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A CurtainUp Review
The Cradle Will Rock
By Elyse Sommer
Marc Blitzstein's operatic musical, The Cradle Will Rock, is something of an artifact. Its 1930s agit-prop story about the steelworkers versus the steel tycoons and large cast have discouraged all but occasional productions -- like the very fine one put on by the NYU drama school three or four years ago, and the spirited rendition currently at the Jean Cocteau Repertory.
Coming as it does on the heels of Tim Robbins' film based on the drama surrounding The Cradle Will Rock's original production, the Cocteau revival is a rare opportunity to see, not just bits and pieces sandwiched into a film, but the musical in its entirety. I'm pleased to report that there isn't the slightest aroma of mothballs about David Fuller's staging. Propelled by a cast of 27 characters played by 14 actors, Blitzstein's Brechtian score and sharp lyrics, Cradle rocks along briskly for two enjoyable hours. Its appeal is not limited to students of that period or those old enough to remember the 1930s battles to unionize factories -- a statement confirmed by the diverse audience at last Saturday evening's performance.
If you've been to the Cocteau, you'll probably wonder how Fuller manages a musical on its miniscule stage, let alone one with a hefty cast and multiple scene changes. But trust me, he does, using the aisles and, during the first scene, even the fire exit (one can't help worrying for the actors forced to navigate these entrances during a rainy night). His actors interact on Mark Fitzgibbons' simple but flexible set design without any sense of crowding. Thanks to Barbara Brandt there are even some smart bits of choreography -- not Chicago or Fosse, mind you, but fun. Those called on to play multiple parts segue from one role to another with the same seamless ease as a few simple prop tricks transform the night court where they all come together into various other locales .
Cocteau veterans -- Elise Stone, Craig Smith, (Mr. and Mrs. Smith off-stage) and Harris Berlinsky -- provide rich portraits of a young woman driven by hunger to become a streetwalker, the villain of the piece, Mr. Mister and a druggist turned derelict after his son is killed. While great singing isn't this show's main attraction, Ms Stone, as she proved previously as Mother Courage (see link below) knows how to put over a moody song and gets to sing the show's major hits.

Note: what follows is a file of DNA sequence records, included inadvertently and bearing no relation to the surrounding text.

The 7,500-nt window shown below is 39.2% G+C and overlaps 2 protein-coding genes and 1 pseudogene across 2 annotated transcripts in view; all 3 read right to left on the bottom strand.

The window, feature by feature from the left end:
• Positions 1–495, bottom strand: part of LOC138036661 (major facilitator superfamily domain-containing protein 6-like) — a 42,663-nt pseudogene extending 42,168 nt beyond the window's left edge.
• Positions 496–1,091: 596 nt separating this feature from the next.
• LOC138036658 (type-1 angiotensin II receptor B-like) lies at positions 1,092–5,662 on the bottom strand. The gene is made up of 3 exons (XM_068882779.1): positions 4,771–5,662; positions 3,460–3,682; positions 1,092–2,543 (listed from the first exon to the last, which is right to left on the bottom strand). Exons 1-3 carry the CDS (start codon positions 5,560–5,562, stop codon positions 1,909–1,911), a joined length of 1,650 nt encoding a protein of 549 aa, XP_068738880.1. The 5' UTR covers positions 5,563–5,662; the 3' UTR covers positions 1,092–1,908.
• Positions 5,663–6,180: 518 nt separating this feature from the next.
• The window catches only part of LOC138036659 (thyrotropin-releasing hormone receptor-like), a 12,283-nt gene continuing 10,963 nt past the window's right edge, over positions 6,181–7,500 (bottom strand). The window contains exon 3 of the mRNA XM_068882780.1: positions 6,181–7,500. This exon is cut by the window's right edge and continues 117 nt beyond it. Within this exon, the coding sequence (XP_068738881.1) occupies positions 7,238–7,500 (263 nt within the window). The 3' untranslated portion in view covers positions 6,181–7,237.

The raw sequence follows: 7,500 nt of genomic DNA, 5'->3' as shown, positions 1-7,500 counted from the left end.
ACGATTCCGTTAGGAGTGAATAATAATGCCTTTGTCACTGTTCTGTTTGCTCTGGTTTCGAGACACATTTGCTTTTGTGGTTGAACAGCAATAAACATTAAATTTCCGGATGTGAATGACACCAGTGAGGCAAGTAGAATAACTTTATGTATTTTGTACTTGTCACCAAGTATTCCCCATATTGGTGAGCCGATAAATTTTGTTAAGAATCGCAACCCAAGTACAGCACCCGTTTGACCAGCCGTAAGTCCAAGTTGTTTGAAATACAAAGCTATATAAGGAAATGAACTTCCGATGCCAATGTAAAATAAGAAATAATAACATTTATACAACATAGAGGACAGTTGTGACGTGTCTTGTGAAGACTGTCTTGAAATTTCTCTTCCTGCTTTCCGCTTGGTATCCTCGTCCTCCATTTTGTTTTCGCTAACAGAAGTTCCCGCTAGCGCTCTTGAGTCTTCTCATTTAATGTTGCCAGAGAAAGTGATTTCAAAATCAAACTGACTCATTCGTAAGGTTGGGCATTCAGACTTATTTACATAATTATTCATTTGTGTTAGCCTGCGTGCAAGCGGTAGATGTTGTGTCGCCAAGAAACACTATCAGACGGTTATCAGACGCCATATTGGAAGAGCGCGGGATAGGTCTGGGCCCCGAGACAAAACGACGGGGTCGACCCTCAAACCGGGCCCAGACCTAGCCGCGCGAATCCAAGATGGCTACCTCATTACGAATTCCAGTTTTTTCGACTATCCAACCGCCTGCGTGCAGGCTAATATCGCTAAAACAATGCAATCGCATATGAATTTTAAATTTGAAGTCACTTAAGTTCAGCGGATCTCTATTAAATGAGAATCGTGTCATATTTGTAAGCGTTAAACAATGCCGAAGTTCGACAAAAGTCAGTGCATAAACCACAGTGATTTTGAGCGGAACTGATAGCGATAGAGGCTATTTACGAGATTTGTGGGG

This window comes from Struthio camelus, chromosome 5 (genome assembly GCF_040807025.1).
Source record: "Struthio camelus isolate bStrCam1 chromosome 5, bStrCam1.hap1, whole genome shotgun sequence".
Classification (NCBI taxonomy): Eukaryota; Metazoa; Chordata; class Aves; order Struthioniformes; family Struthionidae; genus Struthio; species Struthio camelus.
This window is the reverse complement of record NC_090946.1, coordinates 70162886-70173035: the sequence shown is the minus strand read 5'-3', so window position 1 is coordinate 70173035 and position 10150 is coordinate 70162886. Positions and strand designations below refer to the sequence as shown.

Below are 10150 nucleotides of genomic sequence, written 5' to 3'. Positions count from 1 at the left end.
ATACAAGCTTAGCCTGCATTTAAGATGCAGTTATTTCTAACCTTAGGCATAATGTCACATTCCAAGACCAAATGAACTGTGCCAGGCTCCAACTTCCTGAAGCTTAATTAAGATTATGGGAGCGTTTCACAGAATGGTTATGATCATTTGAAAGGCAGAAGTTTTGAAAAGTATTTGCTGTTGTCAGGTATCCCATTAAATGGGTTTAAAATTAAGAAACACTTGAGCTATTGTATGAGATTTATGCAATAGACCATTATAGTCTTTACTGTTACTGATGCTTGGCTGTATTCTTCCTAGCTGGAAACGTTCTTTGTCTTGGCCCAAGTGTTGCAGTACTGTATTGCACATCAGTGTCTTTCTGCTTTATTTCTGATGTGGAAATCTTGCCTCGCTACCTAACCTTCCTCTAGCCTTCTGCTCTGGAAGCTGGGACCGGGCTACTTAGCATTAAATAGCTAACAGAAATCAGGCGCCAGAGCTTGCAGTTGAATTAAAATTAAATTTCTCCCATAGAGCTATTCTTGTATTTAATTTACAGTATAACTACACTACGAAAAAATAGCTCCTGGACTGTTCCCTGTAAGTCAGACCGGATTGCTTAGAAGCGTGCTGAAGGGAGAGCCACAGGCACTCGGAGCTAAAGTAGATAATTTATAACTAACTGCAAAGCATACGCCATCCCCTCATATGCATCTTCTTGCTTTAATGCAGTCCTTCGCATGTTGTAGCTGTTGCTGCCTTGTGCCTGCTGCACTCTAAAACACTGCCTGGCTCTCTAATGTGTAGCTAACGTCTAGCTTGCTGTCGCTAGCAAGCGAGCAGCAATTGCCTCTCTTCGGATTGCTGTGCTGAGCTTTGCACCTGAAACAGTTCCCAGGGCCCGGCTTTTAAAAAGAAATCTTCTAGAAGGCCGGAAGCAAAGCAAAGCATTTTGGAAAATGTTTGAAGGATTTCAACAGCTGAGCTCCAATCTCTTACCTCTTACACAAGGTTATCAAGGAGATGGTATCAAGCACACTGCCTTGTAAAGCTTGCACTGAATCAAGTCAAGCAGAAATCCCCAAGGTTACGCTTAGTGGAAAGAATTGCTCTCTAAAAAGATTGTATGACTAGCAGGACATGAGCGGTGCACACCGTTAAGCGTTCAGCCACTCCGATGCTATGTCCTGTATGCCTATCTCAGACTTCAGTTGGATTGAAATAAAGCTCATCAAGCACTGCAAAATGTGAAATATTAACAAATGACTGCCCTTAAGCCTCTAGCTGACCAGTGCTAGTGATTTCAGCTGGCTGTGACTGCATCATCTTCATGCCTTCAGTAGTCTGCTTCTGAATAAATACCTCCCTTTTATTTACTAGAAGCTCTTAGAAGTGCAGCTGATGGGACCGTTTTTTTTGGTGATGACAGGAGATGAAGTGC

One of the company's younger members, the very personable Jason Crowl, makes a late but most impressive entry as the passionate union organizer Larry Foreman. He has a particularly powerful moment, when he seems to be tempted by Mr. Mister's attempt to bribe him to join his Liberty Committee. That committee consisting of various people who've been sucked in by the scheming anti-unionist, is the chorus that delivers the ensemble numbers with great panache. The ensemble members also shine in other parts. A Cocteau guest artist, Taylor Bowyer (his key role is that of Reverend Salvation), and intern Kyra Himmelbaum (also in several parts) not only act well but raise the overall quality of the vocal talent. Angela Madden, a pink-suited, pill box hatted Jackie Kennedy dress-alike but not look-alike, is delightfully maddening, as Mr. Mister's air-headed wife. I could go on, but I think you get the idea.
As Blitzstein was a one man band originally, so Charles Berrgan ably recreates the sense of the original as musical director and on scene pianist (he even takes a turn as a court clerk). Many of the numbers brought resounding applause. When the Liberty Committee finally reclaims its integrity and joins the workers for the explosive climax, even the most cynical members of the audience seemed to have put aside thoughts of how real life has not always followed this happy ending. To give this contagious enthusiasm a special and very spontaneous twist, no sooner had the actors exited, than a man in the middle of the orchestra got up and asked everyone to join him in "The Internationale" -- the song once de rigueur at any left-wing gathering. And by golly, a large number joined in and raised their arms in a fist!
Since I was out of town when the show opened, this review comes a bit late -- but not too late for you to see it. Blitzstein enthusiasts might want to try to book it on September 15th and stay for a special Blitzstein 11 p.m. concert in the Cocteau's cabaret space. The performers will be Blitzstein specialists Helene Williams and Ronald Edwards, accompanied on the piano by Leonard Lehrman who directed, re-orchestrated and conducted The Cradle Will Rock at Harvard in 1996.